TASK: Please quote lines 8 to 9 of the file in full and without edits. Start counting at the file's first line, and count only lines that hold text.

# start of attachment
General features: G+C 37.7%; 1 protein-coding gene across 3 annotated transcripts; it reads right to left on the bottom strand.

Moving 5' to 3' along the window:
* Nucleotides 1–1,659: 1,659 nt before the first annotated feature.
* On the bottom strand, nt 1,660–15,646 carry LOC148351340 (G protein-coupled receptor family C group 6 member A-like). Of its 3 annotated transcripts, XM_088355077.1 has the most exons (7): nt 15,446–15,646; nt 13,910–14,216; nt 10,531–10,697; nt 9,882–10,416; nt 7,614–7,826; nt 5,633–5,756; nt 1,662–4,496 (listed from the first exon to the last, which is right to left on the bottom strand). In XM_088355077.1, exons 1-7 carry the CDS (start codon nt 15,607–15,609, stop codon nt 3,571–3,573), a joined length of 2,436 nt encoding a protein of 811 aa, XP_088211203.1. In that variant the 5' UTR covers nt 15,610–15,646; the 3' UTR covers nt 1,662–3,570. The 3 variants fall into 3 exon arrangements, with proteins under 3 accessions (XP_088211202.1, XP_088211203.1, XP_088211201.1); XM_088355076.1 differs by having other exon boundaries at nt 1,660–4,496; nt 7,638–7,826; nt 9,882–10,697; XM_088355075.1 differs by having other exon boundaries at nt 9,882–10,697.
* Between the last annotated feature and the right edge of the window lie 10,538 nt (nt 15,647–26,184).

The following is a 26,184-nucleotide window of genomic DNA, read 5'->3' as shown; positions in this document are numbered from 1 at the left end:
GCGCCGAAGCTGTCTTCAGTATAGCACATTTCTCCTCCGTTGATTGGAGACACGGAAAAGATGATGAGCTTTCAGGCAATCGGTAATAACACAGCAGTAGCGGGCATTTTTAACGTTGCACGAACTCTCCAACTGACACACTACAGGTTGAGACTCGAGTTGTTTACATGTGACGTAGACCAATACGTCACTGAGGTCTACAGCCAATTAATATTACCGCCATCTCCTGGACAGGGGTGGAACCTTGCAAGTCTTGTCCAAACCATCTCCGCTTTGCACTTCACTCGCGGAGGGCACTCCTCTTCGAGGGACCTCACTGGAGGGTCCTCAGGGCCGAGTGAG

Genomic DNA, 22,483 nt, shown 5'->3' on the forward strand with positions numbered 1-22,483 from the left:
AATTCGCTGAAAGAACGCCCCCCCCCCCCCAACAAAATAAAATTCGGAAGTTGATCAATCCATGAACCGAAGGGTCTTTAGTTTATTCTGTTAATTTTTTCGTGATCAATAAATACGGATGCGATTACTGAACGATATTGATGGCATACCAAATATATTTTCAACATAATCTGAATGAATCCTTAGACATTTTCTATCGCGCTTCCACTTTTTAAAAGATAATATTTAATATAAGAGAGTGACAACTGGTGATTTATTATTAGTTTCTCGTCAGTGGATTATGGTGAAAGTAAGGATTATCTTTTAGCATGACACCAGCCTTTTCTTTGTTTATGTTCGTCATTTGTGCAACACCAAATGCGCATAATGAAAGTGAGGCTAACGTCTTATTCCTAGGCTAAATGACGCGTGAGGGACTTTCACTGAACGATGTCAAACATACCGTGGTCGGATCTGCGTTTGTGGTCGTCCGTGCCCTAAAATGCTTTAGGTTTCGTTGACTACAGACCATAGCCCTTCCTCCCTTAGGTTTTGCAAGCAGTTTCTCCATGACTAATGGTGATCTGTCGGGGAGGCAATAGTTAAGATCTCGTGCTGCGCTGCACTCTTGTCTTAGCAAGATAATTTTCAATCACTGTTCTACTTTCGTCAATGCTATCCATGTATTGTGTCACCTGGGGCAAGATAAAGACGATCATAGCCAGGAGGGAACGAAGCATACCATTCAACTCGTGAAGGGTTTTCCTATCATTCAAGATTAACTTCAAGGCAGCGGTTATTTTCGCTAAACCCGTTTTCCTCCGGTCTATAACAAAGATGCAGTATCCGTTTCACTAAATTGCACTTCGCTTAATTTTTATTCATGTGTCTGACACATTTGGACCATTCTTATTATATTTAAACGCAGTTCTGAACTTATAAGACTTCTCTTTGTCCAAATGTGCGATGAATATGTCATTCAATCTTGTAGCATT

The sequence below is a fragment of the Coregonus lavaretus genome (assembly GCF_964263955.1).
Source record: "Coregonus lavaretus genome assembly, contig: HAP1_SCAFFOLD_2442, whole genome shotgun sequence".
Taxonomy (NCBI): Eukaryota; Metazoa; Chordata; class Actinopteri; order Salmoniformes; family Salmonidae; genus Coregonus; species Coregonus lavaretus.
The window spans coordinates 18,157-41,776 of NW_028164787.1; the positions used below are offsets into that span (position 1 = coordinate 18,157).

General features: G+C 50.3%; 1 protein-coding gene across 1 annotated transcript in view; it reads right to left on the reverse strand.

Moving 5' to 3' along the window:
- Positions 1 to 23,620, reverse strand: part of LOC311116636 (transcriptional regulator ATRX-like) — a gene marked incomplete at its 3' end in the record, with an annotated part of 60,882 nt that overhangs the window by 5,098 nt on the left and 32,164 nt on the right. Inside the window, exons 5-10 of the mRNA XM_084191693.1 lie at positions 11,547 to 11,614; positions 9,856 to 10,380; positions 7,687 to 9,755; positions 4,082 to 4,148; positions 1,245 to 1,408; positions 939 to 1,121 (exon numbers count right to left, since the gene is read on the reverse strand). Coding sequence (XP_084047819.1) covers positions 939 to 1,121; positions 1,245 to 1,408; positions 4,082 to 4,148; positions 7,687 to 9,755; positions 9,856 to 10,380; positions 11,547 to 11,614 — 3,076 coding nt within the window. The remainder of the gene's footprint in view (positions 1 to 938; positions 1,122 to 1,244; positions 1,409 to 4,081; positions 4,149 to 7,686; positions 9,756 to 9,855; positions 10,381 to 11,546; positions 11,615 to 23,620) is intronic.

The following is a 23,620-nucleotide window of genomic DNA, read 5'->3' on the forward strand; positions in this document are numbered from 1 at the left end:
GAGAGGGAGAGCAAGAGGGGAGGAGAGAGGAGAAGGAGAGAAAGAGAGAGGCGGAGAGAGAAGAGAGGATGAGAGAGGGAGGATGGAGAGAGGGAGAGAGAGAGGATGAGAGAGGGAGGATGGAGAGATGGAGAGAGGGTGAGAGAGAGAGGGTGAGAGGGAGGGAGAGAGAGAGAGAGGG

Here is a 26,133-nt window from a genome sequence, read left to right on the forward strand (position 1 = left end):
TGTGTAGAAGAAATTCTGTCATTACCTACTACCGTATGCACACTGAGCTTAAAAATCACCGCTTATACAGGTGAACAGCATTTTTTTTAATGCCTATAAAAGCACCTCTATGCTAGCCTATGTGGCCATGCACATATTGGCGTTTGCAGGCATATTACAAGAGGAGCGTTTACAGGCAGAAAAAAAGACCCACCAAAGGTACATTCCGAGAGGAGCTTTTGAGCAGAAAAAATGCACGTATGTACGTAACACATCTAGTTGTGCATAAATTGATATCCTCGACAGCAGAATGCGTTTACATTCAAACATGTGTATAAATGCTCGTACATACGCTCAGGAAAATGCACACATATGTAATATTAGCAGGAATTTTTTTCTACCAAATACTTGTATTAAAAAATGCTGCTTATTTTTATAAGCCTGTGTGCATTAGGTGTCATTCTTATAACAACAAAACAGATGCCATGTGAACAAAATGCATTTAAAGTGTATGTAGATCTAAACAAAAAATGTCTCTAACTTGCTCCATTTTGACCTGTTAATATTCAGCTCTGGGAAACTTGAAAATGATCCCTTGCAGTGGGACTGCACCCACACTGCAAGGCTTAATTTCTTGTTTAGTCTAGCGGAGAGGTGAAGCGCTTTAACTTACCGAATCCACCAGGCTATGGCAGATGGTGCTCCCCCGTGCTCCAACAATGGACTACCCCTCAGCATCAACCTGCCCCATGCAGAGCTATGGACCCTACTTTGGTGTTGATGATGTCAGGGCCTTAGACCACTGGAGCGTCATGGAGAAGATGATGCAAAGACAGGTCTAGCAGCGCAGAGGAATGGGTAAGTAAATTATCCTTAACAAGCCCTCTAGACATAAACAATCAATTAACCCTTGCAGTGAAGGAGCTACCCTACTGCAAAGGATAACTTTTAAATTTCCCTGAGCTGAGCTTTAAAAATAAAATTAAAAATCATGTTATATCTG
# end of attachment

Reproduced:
Genomic DNA, 22,483 nt, shown 5'->3' on the forward strand with positions numbered 1-22,483 from the left:
AATTCGCTGAAAGAACGCCCCCCCCCCCCCAACAAAATAAAATTCGGAAGTTGATCAATCCATGAACCGAAGGGTCTTTAGTTTATTCTGTTAATTTTTTCGTGATCAATAAATACGGATGCGATTACTGAACGATATTGATGGCATACCAAATATATTTTCAACATAATCTGAATGAATCCTTAGACATTTTCTATCGCGCTTCCACTTTTTAAAAGATAATATTTAATATAAGAGAGTGACAACTGGTGATTTATTATTAGTTTCTCGTCAGTGGATTATGGTGAAAGTAAGGATTATCTTTTAGCATGACACCAGCCTTTTCTTTGTTTATGTTCGTCATTTGTGCAACACCAAATGCGCATAATGAAAGTGAGGCTAACGTCTTATTCCTAGGCTAAATGACGCGTGAGGGACTTTCACTGAACGATGTCAAACATACCGTGGTCGGATCTGCGTTTGTGGTCGTCCGTGCCCTAAAATGCTTTAGGTTTCGTTGACTACAGACCATAGCCCTTCCTCCCTTAGGTTTTGCAAGCAGTTTCTCCATGACTAATGGTGATCTGTCGGGGAGGCAATAGTTAAGATCTCGTGCTGCGCTGCACTCTTGTCTTAGCAAGATAATTTTCAATCACTGTTCTACTTTCGTCAATGCTATCCATGTATTGTGTCACCTGGGGCAAGATAAAGACGATCATAGCCAGGAGGGAACGAAGCATACCATTCAACTCGTGAAGGGTTTTCCTATCATTCAAGATTAACTTCAAGGCAGCGGTTATTTTCGCTAAACCCGTTTTCCTCCGGTCTATAACAAAGATGCAGTATCCGTTTCACTAAATTGCACTTCGCTTAATTTTTATTCATGTGTCTGACACATTTGGACCATTCTTATTATATTTAAACGCAGTTCTGAACTTATAAGACTTCTCTTTGTCCAAATGTGCGATGAATATGTCATTCAATCTTGTAGCATT